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Hunger Games Salute Used by Black Friday Protesters Fighting for Higher Wages

NEW YORK, NY – While millions of Americans were shopping on Black Friday, protesters across the country were using a symbol of resistance seen in the new Hunger Games movie to call attention to Walmart’s unfair “Hunger Games” wages. Members of the Harry Potter Alliance, a non-profit organization that uses popular culture to make social change, will continue to use the Hunger Games three-finger salute at additional rallies through December 4 targeting McDonald’s’ low pay.

At its core, The Hunger Games is about economic inequality. Protesters are hacking into The Hunger Games’ story of struggle and self-liberation to excite the imagination of fast food workers, other underpaid workers and their allies to recast themselves as heroes. The work also seeks to reach Hunger Games audiences who don’t have a union but who are on the front lines of economic struggle themselves.

“The issues brought to life by the Hunger Games – economic inequality and hunger – are realities for millions of Americans including those with full-time jobs at places like Walmart and McDonalds,” said Andrew Slack, President of the Harry Potter Alliance. “We’re hacking the Hunger Games, using a symbol of economic solidarity from the film to create solidarity between both fans activists and workers.”

On Friday, supporters shared images of their support on social media by using the #MyHungerGames hashtag and Walmart workers, along with union leaders (like American Federation of Teachers president and Our Walmart ally, Randi Weingarten), used the three finger salute at protests across the country.  One group of protesters rewrote a protest song from Mockingjay Part One and sang it at the protest in Long Beach, CA. The actions were in partnership with the Our Walmart campaign, which seeks to raise wages. Supporters also shared a document with Walmart management outlining their objections to “Walmart’s Hunger Games” policies.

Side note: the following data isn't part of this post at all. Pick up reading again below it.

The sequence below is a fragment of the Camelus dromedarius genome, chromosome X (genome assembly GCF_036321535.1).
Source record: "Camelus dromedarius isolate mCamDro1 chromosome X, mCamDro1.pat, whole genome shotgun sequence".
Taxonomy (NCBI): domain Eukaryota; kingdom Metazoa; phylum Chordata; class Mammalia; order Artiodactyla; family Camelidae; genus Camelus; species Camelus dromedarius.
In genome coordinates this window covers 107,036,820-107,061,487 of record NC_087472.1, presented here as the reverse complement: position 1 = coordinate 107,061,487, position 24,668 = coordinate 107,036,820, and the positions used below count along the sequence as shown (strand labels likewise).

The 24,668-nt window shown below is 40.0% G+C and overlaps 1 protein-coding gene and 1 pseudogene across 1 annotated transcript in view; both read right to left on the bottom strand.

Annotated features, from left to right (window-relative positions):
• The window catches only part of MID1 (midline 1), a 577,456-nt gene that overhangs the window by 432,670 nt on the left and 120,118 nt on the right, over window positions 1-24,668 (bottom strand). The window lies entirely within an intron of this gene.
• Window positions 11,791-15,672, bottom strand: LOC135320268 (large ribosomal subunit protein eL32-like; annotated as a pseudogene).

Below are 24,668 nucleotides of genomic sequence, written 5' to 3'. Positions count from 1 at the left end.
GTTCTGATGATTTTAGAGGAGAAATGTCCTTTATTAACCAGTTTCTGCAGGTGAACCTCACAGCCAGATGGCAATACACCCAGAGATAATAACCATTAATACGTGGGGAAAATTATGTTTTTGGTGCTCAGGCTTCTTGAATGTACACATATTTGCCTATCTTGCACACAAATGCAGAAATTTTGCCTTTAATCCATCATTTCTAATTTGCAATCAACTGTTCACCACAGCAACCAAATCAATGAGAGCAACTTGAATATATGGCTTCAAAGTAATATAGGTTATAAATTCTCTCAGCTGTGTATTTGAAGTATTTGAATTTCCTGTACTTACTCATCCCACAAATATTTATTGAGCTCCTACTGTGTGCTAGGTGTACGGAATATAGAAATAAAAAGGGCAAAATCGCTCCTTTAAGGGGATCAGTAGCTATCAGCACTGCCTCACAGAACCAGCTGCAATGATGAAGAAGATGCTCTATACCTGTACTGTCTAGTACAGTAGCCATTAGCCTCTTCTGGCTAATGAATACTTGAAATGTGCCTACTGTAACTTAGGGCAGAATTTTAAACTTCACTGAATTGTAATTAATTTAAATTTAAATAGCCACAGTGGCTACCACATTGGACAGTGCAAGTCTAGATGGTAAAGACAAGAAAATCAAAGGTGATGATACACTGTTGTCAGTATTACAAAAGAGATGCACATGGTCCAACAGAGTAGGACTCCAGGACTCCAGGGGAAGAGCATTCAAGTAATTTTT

“The Black Friday protests get bigger every year with the addition of different groups and we were happy to partner with the vibrant young activists at the Harry Potter Alliance. Our work with fans of the Hunger Games has been extremely creative and very effective,” says Making Change at Walmart Director Dan Schlademan. “Workers throughout the country used the three finger salute and their children were excited to see them cast as heroes in the films they know and love.”

The momentum will continue this week as members of the Harry Potter Alliance hold similar solidarity actions with fast food workers and the Fight for 15 campaign, which aims to organize fast food workers for a $15/hour minimum wage and the right to form a union.

Fast food workers have spent weeks sharing their own #MyHungerGames stories. A collection of submissions can be seen at storify.com/TheHPAlliance/odds-in-our-favor.

The Harry Potter Alliance’s larger Odds in Our Favor campaign has generated widespread cultural activism against inequality and is inspired by the example of class struggle in the Hunger Games. The AFL-CIO drew parallels to the story and had union leaders across the country (including President Richard Trumka) joining thousands of fan activists (and Senator Elizabeth Warren) doing three-finger salutes. Recently, the movement was cited by Van Jones in an op-ed for CNN and Andrew Slack, president of Harry Potter Alliance, was interviewed by MTV. Follow the latest activities of the campaign through #myhungergames or at oddsinourfavor.org.


The Harry Potter Alliance (www.thehpalliance.org)  is a 501(c)3 nonprofit that takes an out-of-the-box approach to civic engagement. We’re changing the world by making activism accessible to young people through the power of story. Since 2005, we’ve engaged millions of young people to become like the heroes they read about through our work for equality, human rights, and literacy.

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